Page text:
Hundreds of thousands of classrooms, perhaps more than a million in the US (I don’t have world wide numbers), have been equipped with what we’ll call “Classroom Projectors” over the span of the last 15 years. There has been a steady flow of technology funding from government to school districts, and equipping classrooms with projectors, especially at high school level, has been a school priority.
Just so you know, in this section think K-12 classroom, rather than the 100 – 500 seat “classrooms” found at many universities. Those university classrooms usually end up with pricier, brighter projectors with advanced networking, and more.
Teachers are relying more heavily on classroom projectors at all grade levels, but especially high school. Schools, and more often School Districts are usually in the market to find the biggest bang for their buck. With budgets always tight, it often comes down to how many more classrooms can we equip, if we go with a classroom projector with less features.
Each year, the performance of projectors designed with classroom use in mind (a large percentage) improves, and the prices manage to fall.
The most common classroom projectors currently being installed in classrooms have XGA or WXGA resolution, and brightness of 2500 to 4000 lumens.
There is both a great deal of interest, and a lot of activity when it comes to interactive projectors in the classroom. Just about every projector company targeting the schools is now offering multiple interactive projectors and often some very different ones.
If your requirement is the lowest possible price, there are still a number of lower resolution SVGA projectors out there, with prices from perhaps $300. In 2013, the first entry level 1080p (or WUXGA) resolution projectors have come down well below $1000. This makes using a few of them in a school, practical for special applications, including some science classes, perhaps engineering, art, and architecture, and others, without completely breaking the budget.
Great resource for learning about and comparing classroom projectors: Classroom Projector Comparison Report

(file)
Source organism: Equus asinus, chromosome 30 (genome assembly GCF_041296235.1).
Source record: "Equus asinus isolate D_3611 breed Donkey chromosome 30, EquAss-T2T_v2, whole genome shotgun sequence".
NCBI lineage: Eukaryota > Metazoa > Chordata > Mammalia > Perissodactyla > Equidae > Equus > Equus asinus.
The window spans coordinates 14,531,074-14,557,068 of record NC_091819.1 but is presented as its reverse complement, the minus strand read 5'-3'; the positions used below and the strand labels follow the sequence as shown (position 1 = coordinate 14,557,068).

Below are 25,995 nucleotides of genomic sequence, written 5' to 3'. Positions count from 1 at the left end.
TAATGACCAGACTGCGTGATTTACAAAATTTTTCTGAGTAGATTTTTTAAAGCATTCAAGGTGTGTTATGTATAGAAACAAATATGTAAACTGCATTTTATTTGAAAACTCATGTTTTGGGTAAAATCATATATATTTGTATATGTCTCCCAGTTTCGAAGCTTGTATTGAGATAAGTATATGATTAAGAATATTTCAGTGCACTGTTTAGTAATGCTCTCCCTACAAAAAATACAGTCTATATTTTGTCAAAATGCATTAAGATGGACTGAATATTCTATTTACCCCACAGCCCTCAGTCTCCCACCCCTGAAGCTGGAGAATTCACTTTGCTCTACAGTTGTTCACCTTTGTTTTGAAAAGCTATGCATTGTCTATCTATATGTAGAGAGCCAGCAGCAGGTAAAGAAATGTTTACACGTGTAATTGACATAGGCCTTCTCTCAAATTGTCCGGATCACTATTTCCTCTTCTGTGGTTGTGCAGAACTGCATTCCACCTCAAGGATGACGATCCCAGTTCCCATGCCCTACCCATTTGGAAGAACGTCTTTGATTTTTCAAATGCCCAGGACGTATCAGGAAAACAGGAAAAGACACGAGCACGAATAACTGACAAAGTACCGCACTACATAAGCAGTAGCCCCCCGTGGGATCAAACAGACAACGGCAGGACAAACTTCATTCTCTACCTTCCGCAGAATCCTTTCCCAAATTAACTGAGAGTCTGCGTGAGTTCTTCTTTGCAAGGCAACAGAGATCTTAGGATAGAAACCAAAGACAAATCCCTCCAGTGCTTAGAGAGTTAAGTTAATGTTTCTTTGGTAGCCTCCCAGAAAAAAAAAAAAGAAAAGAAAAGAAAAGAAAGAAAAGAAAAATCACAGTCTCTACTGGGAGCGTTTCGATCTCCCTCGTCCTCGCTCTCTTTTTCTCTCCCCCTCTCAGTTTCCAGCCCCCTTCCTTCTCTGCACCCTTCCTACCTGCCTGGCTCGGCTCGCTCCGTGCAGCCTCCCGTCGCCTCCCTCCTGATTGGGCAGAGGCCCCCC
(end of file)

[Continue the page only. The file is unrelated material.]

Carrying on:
Classroom Projector Reviews
BenQ MX631ST Short Throw Projector Review
The BenQ MX631ST is a short throw projector intended for use in classrooms or conference rooms. It is a single chip DLP XGA projector that in its brightest >>
NEC M363W Projector Review
The NEC M363W combines high brightness with great color and presentation flexibility in a compact package that should please business and education presenters >>
Sony VPL-FHZ65 Laser Projector Review
Sony is moving into laser "powered" projectors in a big way. More than a year ago, they introduced the FHZ65's predecessor, the 4000 lumen FHZ55, which >>
Epson Powerlite 97H Projector Review
The Epson Powerlite 97H is the entry-level model of Epson's Powerlite series of classroom projectors. This model has a native 1024 x 768 (XGA) resolution >>
Epson Powerlite Pro Cinema G6550WU Commercial and Home Entertainment Projector – Review
The Epson Pro Cinema G6550WU and Powerlite Pro G6550WU are near identical, 5200 lumens bright, and feature laden.
BenQ HC1200 Projector Review
Spectacular color fidelity and plenty of flexibility make the BenQ HC1200 projector a winner.
Casio EcoLite XJ-V1 Projector Review
The Casio XJ-V1 is a new model (release date May 2015) for which the manufacturer uses the name EcoLite(tm). The unit reviewed was a pre-production >>
Viewsonic PJD5555w DLP Multimedia Projector Review
The Viewsonic PJD5555w offers lots of horsepower in a small, low-cost package.